mountains and horizons and kindergarten graduation
What I will remember is this.
Not the way he flashed our I love you sign when the principal told the kids to wave to their parents in the crowd.
Not the way he snapped his fingers all cool-jazz-like to the peppy beat of the classic kindergarten songs, a happy hipster belting out tunes about flowers and sun and roots and wings.
Not the way he asked twice (twice!) for his picture to be taken with a friend, our shy guy now hamming it up for the camera with his arm draped around his buddy.
Not the way his teacher teared up at end of the ceremony and my husband standing at the back of the room, jostling the tired baby, said to me later that’s how you know she’s one of the great ones, isn’t it? That she still gets misty after 25 years of teaching.
I hope I remember all that, of course.
I hope I remember the moments wrapped around the milestone.
But what I know I will remember is the astonishing sky as I drove away tonight. Heavy grey storm clouds peeling away in layers. A giant, jagged line of blinding white thunderheads rolling onto the horizon, so thick and startling that they seemed like snow-capped summits, like we’d been spun around and set down in the middle of mountain country.
I drove west, into the faux white peaks, nearly careening off the road twice because I couldn’t stop looking up and around. Couldn’t stop seeing the metaphor stretching out in front of me.
Because what rushed over me tonight in the wave of emotion I expected as a first-time mom at a first-child milestone was not nostalgia for the meaning of the moment or a preview of future graduations or the wonder at the baby becoming the boy.
It was the dizzying realization that a whole year had whizzed by.
While I barely blinked.
Older and wiser parents love to tell we new ones this head-shaking truth, that the years fly by and before you know it, they’ll be graduating from high school and I can’t believe how fast it went. I thought they said this because that is what you’re supposed to say. That is the natural voice of nostalgia. That is the happy satisfaction of having parented.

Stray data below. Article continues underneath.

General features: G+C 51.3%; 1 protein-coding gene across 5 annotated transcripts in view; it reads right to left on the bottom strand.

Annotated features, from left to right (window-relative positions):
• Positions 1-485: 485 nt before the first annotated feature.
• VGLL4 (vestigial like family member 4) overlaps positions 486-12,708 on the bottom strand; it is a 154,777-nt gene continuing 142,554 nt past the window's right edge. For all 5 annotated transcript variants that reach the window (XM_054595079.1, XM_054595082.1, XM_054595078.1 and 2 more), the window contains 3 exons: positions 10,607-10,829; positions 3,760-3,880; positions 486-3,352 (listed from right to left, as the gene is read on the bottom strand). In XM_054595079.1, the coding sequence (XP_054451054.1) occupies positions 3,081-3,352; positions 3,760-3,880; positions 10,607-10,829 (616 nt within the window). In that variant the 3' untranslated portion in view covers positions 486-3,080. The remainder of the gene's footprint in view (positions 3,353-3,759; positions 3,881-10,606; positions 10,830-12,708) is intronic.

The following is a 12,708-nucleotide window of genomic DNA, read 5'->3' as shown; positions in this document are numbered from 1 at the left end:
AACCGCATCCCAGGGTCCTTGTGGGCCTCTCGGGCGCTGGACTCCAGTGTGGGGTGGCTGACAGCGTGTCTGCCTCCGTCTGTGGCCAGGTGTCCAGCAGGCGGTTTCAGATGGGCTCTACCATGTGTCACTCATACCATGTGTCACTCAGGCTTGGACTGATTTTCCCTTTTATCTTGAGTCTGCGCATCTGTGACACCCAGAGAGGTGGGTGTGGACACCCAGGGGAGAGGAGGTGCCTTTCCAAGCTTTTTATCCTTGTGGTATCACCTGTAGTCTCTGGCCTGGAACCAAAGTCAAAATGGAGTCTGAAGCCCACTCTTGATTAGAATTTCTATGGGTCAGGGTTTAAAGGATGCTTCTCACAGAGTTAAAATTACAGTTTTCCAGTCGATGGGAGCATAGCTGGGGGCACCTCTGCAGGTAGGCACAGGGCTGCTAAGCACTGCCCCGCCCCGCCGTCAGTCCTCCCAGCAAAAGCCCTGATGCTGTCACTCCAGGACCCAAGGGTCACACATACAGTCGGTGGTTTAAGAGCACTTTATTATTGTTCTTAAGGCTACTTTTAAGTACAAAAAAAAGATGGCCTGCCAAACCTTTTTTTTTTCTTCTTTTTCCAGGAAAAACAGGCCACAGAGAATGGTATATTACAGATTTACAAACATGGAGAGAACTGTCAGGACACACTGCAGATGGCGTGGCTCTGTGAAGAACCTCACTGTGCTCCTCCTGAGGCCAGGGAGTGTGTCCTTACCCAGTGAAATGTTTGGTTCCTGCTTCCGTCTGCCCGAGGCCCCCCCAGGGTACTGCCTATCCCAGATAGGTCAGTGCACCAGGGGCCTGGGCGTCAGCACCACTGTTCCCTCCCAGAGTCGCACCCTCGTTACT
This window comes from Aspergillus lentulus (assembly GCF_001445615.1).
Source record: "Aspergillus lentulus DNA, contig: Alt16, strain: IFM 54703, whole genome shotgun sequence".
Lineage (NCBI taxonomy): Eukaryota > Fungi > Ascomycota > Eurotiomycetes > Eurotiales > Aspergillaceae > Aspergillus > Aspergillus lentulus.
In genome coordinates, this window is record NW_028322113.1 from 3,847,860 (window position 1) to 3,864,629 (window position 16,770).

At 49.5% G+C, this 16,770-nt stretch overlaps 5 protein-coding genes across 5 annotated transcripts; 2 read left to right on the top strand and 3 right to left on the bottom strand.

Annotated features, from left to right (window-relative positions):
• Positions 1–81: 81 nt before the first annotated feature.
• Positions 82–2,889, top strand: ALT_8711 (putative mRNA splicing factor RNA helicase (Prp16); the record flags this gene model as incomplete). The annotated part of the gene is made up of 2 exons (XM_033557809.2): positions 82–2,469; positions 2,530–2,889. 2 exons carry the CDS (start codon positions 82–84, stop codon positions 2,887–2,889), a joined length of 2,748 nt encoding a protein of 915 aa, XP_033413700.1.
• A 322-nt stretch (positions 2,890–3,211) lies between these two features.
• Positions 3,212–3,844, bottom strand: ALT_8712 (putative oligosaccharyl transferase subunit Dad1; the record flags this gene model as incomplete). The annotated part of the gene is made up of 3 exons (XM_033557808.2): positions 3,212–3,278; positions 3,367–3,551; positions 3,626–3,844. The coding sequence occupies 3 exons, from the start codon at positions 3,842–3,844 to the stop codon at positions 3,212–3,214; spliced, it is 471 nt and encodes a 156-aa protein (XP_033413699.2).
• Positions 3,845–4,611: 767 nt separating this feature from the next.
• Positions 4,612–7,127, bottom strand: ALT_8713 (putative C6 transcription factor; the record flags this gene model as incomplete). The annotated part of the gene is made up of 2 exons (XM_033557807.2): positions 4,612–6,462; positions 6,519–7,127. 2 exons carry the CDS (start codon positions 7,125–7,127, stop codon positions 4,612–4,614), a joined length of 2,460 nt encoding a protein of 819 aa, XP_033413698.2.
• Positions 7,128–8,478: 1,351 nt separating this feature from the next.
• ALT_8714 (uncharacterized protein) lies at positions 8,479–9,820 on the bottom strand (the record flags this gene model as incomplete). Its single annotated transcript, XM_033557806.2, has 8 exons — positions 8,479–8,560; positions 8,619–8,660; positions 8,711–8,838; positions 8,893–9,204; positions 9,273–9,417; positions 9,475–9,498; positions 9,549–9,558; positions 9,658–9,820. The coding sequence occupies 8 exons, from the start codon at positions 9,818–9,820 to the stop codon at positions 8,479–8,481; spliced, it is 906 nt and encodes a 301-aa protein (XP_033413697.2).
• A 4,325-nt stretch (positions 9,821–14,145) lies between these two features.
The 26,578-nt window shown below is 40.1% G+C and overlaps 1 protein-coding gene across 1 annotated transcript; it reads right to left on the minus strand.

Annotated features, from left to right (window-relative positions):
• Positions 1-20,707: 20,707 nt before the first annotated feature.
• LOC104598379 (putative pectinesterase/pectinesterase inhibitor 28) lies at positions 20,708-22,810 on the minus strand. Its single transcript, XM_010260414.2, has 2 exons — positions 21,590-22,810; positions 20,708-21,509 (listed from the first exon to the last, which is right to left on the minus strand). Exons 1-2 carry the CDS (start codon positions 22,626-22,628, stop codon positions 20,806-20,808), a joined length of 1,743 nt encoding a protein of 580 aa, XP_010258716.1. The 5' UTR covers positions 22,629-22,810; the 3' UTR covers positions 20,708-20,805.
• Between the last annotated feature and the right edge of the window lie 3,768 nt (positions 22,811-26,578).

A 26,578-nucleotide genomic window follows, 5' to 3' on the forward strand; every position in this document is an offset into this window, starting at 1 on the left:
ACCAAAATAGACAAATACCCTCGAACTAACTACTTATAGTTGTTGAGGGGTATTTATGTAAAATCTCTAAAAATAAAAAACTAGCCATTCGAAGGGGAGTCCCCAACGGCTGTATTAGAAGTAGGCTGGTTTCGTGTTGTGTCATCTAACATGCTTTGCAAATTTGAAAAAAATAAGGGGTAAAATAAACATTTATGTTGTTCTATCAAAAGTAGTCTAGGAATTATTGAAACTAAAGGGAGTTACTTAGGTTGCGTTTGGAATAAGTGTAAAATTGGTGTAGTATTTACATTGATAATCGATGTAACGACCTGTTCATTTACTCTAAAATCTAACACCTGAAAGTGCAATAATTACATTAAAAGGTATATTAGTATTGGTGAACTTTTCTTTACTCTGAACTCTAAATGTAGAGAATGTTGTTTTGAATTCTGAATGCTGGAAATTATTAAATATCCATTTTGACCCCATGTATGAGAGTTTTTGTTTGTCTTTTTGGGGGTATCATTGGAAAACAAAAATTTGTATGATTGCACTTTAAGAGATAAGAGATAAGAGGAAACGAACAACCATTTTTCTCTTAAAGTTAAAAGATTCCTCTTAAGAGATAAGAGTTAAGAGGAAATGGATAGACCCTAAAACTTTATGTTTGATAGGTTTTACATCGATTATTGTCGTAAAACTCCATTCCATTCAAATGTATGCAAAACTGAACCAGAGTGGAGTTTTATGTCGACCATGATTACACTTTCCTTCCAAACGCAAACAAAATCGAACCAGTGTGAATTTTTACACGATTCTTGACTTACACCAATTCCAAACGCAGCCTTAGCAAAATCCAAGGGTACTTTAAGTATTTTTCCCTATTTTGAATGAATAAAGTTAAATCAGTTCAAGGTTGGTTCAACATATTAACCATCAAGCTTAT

But tonight I kept driving towards those billowing clouds, mountains of white rising on the horizon. And I realized the sadness caught in my throat was because I knew that each staggering summit that seems to rise before my eyes today, daunting and towering and oh-so-important, will become like every other looming line of thick clouds before it.
I will pass through. A new horizon will emerge.
Time will keep rolling on, thunderous and true.
I wanted the years to fly by then. When I would one day be the mother of sprawling teenagers or beaming college graduates or wondering young adults. I wanted to look back then and see time speeding up, picking up pace with each passing year.
But I feel it now, the days peeling by under my feet, the months lunging forward like storm-swept clouds, a whole year whooshing away with the startling speed of a subway train that never even slowed down at this station, that is racing on elsewhere and I am left staring at the empty tunnel as its shadow shrinks behind to nothing.
What I will remember from tonight is this startling truth mirrored in billowing clouds. That today’s mountain is tomorrow’s horizon. That milestones mark what we cannot bear to see every day. That time is already racing by.
And that it is a still-startling gift that I get to be here. That I get to love these children. That I get to watch a whole horizon of beckoning unknown stretching out before all of us.
And he took one more step toward it tonight. Right before my eyes.
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